Growth Hacking refers to any digital marketing techniques you can use to boost sales, engagement and conversions on your website.
Whilst this previously fell under the broad spectrum of digital marketing, today growth hacking has developed into its own paradigm, with companies and startups now actively seeking growth consultants and growth hacking marketing roles.
Growth hacking can be used for any kind of business and service. Certainly for b2b services, just adding a phone number, live chat box or offer eBooks are all simple and clever examples of growth hacking.
In eCommerce, the role of growth hacking is key to boost and maximise sales and conversions. Taking a case study as an example, we looked at Cosy House Collection, one of the leading online distributors and e-stores for bamboo sheets and pillows across the US – where growth hacking has been implemented to a fine art.
Spin and Win
When you visit the Cosy House website, you are immediately greeted with a clever spin and win wheel, where you can potentially get a discount, free delivery, bedsheet or pillow – and have fun playing a game upon arrival.
If spin, you can claim a prize by entering your email address, an excellent way to capture some customer data and also encourage a sale, since a 10% discount will no doubt be welcomed or the addition of a free pillow to the mix.
With the site built on Shopify, this is a plugin that has been simply added.
We know that psychologically discounts go a long way to help make a sale or conversion. With this growth hack, Cosy House show the original price of an item and show what it has been discounted to now and how much the customer is saving.
In the mind, this is a positive thing for the customer and they already start to feel like they are getting good value for money. This is also a technique that is used by a lot of eCommerce sites and notoriously used by Sports Direct if you ever visit them in-store.
Use of Trust Signals
Cosy House execute trust signals well, through the combination of reviews, stock availability and how soon the item can be delivered. These are all clever hacks to help move the sale along and instilling trust in the customer. The role of ‘in stock’ is a use of scarcity marketing, something that suggests that the product could be out of stock fairly sooner. Ideally, you want to say that maybe there are only 10 left – since this would really drive a sale. Something that Kylie Kenner does with her makeup brand is always just releasing a limited amount and this creates a real desire for customers to buy as quickly as possible.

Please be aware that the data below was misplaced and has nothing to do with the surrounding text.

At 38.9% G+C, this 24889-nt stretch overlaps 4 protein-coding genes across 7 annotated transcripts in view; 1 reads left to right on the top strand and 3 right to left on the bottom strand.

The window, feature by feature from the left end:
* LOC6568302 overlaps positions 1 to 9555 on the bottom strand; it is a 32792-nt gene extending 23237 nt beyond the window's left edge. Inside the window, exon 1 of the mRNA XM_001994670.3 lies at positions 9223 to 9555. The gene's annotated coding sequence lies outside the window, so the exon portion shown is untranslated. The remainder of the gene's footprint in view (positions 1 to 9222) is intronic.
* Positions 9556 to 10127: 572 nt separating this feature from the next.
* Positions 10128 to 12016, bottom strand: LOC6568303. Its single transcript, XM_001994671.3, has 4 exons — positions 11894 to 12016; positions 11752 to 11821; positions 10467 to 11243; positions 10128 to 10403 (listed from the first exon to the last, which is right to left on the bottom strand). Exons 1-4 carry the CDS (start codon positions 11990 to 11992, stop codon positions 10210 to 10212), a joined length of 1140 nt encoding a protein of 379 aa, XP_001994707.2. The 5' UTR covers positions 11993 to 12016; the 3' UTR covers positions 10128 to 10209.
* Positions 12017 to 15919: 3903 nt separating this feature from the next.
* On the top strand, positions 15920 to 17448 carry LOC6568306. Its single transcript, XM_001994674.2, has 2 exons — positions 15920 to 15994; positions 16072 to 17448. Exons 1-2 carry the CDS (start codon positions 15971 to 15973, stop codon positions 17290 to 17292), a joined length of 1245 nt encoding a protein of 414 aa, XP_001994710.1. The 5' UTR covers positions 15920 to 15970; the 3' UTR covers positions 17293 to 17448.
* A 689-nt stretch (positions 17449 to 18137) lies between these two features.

I am a big fan of a good website header, after all, its one of the first things that a customer sees and it is on every page. In this case, Cosy House show some great trust signals such as free shipping, zero hassle returns, a real customer phone number and the opportunity to use live chat. As a potential buyer, you feel safe, secure and trusting that you can give your information or speak to a customer advisor if you need to.
Other Good Examples of Growth Hacking
Some other examples of clever growth hacks include:
Sending out emails from an individual, rather than a company – it feels more like a conversation, rather than someone massively trying to oversell to you. Even Daniel From TechRound, is better than just “TechRound”
When someone completes a form, offer something else – If you already have someone enter their details into your form, can you offer them anything else? An eBook? A chance to win something by following you on social media?
Making your site more human – Where possible, show the human side of your business, show individual staff members in the live chat, about us and contact us. As humans, we respond well to other humans, so whether it is in your website’s content, marketing or emails, making it more personalised is always welcomed.
Beware Growth Hacks – Don’t Overkill It
Sure, growth hacks are great and can help drive user engagement, sales and indeed profit.
But there is no point doing them for the sake of it and using too many is total overkill. Nobody wants to visit a website where there are tonnes and tonnes of pop-ups or this forces feeling of being sold to.
Start with a handful and keep a close eye on your weekly conversions. If you look at a growth hacking professional, measurability should come into it and seeing the weekly impact of sales and conversions as a result of your growth hacking techniques is a good way to measuring success!